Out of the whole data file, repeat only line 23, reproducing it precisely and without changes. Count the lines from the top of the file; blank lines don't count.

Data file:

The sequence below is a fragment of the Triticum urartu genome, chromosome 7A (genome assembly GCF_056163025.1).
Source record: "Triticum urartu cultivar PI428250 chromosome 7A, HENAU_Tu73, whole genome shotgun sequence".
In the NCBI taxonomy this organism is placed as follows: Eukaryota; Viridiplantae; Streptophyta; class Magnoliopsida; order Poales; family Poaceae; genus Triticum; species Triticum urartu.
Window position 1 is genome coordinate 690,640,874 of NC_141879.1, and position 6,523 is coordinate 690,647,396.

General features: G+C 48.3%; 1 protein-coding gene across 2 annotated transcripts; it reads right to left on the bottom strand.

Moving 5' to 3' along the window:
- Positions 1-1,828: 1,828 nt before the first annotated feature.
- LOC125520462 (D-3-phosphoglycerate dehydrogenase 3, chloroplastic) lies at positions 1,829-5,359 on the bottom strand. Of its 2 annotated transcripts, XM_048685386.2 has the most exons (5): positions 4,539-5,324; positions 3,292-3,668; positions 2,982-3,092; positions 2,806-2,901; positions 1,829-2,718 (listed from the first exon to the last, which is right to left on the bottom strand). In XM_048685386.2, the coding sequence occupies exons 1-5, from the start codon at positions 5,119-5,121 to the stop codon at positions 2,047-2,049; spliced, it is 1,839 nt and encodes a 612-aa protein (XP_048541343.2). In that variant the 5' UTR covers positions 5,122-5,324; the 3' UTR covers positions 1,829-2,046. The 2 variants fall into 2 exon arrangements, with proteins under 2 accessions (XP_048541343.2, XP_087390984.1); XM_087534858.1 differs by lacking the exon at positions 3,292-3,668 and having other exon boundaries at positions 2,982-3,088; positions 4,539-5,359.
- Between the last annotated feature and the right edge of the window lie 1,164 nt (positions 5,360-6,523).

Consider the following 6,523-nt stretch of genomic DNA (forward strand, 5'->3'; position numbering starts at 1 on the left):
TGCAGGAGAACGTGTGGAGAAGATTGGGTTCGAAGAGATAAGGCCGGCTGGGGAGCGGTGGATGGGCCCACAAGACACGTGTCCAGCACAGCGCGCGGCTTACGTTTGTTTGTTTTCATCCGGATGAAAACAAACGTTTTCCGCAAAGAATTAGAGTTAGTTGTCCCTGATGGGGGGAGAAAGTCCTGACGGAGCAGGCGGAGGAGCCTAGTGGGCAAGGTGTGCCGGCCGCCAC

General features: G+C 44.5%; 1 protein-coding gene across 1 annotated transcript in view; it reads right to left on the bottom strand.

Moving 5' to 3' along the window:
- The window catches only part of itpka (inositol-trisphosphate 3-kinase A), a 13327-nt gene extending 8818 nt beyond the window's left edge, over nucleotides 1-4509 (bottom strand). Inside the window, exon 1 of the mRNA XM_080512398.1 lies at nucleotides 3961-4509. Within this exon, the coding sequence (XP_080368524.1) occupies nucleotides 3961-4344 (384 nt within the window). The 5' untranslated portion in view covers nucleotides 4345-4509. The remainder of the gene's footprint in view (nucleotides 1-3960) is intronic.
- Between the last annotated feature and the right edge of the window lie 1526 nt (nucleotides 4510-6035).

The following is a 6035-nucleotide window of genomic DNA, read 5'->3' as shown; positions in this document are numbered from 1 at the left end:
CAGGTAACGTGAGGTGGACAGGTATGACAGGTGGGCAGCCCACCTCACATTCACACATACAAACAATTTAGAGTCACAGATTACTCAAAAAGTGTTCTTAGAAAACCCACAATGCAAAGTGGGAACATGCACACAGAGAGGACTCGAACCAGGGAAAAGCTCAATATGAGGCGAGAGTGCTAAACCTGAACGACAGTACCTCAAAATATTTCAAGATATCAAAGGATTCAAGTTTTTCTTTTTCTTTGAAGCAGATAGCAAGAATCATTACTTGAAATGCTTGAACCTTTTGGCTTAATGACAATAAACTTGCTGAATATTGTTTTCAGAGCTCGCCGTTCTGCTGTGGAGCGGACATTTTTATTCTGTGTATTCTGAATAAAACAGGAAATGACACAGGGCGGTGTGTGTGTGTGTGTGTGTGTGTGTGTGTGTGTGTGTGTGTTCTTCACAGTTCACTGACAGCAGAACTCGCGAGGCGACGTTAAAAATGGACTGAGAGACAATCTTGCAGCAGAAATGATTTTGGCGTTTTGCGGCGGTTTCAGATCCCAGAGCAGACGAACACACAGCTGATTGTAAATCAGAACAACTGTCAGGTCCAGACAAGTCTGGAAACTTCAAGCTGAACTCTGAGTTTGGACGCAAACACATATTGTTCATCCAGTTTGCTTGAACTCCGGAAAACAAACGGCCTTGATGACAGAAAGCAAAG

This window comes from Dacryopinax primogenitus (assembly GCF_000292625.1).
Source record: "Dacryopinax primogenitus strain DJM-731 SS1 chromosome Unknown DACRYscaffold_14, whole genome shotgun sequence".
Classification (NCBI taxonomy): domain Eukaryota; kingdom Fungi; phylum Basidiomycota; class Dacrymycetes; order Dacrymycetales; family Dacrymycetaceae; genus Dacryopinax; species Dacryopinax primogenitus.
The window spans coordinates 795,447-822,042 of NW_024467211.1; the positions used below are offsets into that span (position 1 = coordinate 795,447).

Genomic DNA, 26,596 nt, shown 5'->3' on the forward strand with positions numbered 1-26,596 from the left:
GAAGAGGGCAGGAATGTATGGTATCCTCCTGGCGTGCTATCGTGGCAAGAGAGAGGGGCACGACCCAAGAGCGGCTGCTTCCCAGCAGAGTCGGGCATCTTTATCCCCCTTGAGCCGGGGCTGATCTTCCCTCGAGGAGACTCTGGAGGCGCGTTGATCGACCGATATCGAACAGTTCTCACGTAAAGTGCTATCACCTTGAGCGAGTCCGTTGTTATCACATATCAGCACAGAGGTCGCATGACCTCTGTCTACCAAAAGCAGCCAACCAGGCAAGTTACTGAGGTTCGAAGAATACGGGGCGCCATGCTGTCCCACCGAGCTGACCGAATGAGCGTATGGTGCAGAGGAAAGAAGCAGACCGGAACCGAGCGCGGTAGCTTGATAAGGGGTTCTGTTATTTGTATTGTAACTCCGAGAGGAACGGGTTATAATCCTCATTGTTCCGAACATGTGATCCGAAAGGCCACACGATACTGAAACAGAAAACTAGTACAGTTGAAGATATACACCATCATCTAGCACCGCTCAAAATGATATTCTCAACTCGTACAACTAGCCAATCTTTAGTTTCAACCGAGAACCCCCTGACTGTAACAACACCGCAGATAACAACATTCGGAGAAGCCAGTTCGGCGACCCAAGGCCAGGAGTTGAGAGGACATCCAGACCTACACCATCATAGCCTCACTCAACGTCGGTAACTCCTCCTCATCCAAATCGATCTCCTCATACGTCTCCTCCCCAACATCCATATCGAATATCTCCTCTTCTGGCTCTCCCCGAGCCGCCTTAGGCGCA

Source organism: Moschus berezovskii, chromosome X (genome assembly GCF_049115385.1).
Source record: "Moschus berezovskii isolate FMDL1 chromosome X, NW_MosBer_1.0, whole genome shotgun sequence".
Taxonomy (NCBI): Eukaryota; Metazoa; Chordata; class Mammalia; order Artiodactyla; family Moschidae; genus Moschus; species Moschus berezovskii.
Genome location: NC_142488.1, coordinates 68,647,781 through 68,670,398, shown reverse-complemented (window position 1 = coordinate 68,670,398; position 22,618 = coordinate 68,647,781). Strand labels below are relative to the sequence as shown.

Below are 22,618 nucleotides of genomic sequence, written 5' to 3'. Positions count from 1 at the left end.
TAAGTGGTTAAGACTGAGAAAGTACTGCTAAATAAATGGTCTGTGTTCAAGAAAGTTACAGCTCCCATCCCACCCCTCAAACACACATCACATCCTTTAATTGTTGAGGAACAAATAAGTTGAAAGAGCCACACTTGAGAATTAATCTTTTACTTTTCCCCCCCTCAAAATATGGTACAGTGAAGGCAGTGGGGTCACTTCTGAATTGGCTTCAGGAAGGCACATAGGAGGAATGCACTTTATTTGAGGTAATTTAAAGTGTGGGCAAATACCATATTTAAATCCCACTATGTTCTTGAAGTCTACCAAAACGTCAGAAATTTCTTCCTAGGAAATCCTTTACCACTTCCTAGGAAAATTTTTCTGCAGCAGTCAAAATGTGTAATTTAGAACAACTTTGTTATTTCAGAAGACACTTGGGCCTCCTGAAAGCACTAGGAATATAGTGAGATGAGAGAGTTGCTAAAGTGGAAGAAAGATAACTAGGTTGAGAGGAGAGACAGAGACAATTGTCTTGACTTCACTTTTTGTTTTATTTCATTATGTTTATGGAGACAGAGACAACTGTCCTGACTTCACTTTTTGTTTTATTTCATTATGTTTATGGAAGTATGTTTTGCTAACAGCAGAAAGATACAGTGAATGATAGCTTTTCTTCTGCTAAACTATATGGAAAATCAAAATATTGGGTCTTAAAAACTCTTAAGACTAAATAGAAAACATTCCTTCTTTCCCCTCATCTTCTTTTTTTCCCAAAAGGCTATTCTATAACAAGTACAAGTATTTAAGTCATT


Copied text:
GAAGAGGGCAGGAATGTATGGTATCCTCCTGGCGTGCTATCGTGGCAAGAGAGAGGGGCACGACCCAAGAGCGGCTGCTTCCCAGCAGAGTCGGGCATCTTTATCCCCCTTGAGCCGGGGCTGATCTTCCCTCGAGGAGACTCTGGAGGCGCGTTGATCGACCGATATCGAACAGTTCTCACGTAAAGTGCTATCACCTTGAGCGAGTCCGTTGTTATCACATATCAGCACAGAGGTCGCATGACCTCTGTCTACCAAAAGCAGCCAACCAGGCAAGTTACTGAGGTTCGAAGAATACGGGGCGCCATGCTGTCCCACCGAGCTGACCGAATGAGCGTATGGTGCAGAGGAAAGAAGCAGACCGGAACCGAGCGCGGTAGCTTGATAAGGGGTTCTGTTATTTGTATTGTAACTCCGAGAGGAACGGGTTATAATCCTCATTGTTCCGAACATGTGATCCGAAAGGCCACACGATACTGAAACAGAAAACTAGTACAGTTGAAGATATACACCATCATCTAGCACCGCTCAAAATGATATTCTCAACTCGTACAACTAGCCAATCTTTAGTTTCAACCGAGAACCCCCTGACTGTAACAACACCGCAGATAACAACATTCGGAGAAGCCAGTTCGGCGACCCAAGGCCAGGAGTTGAGAGGACATCCAGACCTACACCATCATAGCCTCACTCAACGTCGGTAACTCCTCCTCATCCAAATCGATCTCCTCATACGTCTCCTCCCCAACATCCATATCGAATATCTCCTCTTCTGGCTCTCCCCGAGCCGCCTTAGGCGCA